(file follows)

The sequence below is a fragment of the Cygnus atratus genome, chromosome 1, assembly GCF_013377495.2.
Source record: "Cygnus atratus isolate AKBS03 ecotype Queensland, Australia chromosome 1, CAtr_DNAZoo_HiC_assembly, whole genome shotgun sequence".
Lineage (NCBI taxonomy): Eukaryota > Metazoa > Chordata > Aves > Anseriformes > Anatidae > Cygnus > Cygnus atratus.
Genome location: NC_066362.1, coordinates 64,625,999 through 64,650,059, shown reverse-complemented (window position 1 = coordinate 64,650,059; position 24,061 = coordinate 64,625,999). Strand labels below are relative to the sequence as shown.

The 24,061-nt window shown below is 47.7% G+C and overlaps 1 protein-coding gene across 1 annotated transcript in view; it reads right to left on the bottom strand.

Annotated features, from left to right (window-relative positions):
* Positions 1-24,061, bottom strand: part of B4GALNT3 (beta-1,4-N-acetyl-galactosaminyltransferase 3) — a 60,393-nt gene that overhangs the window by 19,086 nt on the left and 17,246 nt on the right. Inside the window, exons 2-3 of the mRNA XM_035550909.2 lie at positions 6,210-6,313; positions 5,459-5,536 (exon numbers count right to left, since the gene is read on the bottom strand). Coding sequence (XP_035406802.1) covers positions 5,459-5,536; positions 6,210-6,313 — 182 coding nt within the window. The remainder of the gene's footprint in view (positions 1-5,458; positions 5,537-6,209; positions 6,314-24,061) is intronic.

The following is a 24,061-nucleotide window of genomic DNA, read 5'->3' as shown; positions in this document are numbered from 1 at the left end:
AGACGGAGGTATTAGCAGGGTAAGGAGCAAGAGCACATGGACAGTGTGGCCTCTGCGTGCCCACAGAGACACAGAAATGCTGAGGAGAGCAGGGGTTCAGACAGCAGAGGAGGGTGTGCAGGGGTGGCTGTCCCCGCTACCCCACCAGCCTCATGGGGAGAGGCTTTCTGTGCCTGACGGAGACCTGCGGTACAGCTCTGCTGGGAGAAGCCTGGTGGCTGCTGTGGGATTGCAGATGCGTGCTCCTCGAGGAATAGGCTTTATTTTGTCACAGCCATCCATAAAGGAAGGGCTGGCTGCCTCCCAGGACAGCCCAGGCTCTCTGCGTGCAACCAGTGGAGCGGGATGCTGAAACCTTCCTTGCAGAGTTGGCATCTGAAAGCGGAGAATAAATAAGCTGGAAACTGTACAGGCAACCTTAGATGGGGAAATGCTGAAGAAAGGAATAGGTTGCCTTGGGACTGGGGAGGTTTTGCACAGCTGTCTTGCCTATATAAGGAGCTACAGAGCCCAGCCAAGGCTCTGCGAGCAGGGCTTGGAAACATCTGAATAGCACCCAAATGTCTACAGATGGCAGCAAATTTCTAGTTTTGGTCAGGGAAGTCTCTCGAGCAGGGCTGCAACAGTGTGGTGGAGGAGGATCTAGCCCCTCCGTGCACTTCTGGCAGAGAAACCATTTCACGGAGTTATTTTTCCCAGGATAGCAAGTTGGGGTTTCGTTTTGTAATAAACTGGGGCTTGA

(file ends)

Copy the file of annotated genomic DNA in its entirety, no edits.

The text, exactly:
The sequence below is a fragment of the Cygnus atratus genome, chromosome 1, assembly GCF_013377495.2.
Source record: "Cygnus atratus isolate AKBS03 ecotype Queensland, Australia chromosome 1, CAtr_DNAZoo_HiC_assembly, whole genome shotgun sequence".
Lineage (NCBI taxonomy): Eukaryota > Metazoa > Chordata > Aves > Anseriformes > Anatidae > Cygnus > Cygnus atratus.
Genome location: NC_066362.1, coordinates 64,625,999 through 64,650,059, shown reverse-complemented (window position 1 = coordinate 64,650,059; position 24,061 = coordinate 64,625,999). Strand labels below are relative to the sequence as shown.

The 24,061-nt window shown below is 47.7% G+C and overlaps 1 protein-coding gene across 1 annotated transcript in view; it reads right to left on the bottom strand.

Annotated features, from left to right (window-relative positions):
* Positions 1-24,061, bottom strand: part of B4GALNT3 (beta-1,4-N-acetyl-galactosaminyltransferase 3) — a 60,393-nt gene that overhangs the window by 19,086 nt on the left and 17,246 nt on the right. Inside the window, exons 2-3 of the mRNA XM_035550909.2 lie at positions 6,210-6,313; positions 5,459-5,536 (exon numbers count right to left, since the gene is read on the bottom strand). Coding sequence (XP_035406802.1) covers positions 5,459-5,536; positions 6,210-6,313 — 182 coding nt within the window. The remainder of the gene's footprint in view (positions 1-5,458; positions 5,537-6,209; positions 6,314-24,061) is intronic.

The following is a 24,061-nucleotide window of genomic DNA, read 5'->3' as shown; positions in this document are numbered from 1 at the left end:
AGACGGAGGTATTAGCAGGGTAAGGAGCAAGAGCACATGGACAGTGTGGCCTCTGCGTGCCCACAGAGACACAGAAATGCTGAGGAGAGCAGGGGTTCAGACAGCAGAGGAGGGTGTGCAGGGGTGGCTGTCCCCGCTACCCCACCAGCCTCATGGGGAGAGGCTTTCTGTGCCTGACGGAGACCTGCGGTACAGCTCTGCTGGGAGAAGCCTGGTGGCTGCTGTGGGATTGCAGATGCGTGCTCCTCGAGGAATAGGCTTTATTTTGTCACAGCCATCCATAAAGGAAGGGCTGGCTGCCTCCCAGGACAGCCCAGGCTCTCTGCGTGCAACCAGTGGAGCGGGATGCTGAAACCTTCCTTGCAGAGTTGGCATCTGAAAGCGGAGAATAAATAAGCTGGAAACTGTACAGGCAACCTTAGATGGGGAAATGCTGAAGAAAGGAATAGGTTGCCTTGGGACTGGGGAGGTTTTGCACAGCTGTCTTGCCTATATAAGGAGCTACAGAGCCCAGCCAAGGCTCTGCGAGCAGGGCTTGGAAACATCTGAATAGCACCCAAATGTCTACAGATGGCAGCAAATTTCTAGTTTTGGTCAGGGAAGTCTCTCGAGCAGGGCTGCAACAGTGTGGTGGAGGAGGATCTAGCCCCTCCGTGCACTTCTGGCAGAGAAACCATTTCACGGAGTTATTTTTCCCAGGATAGCAAGTTGGGGTTTCGTTTTGTAATAAACTGGGGCTTGA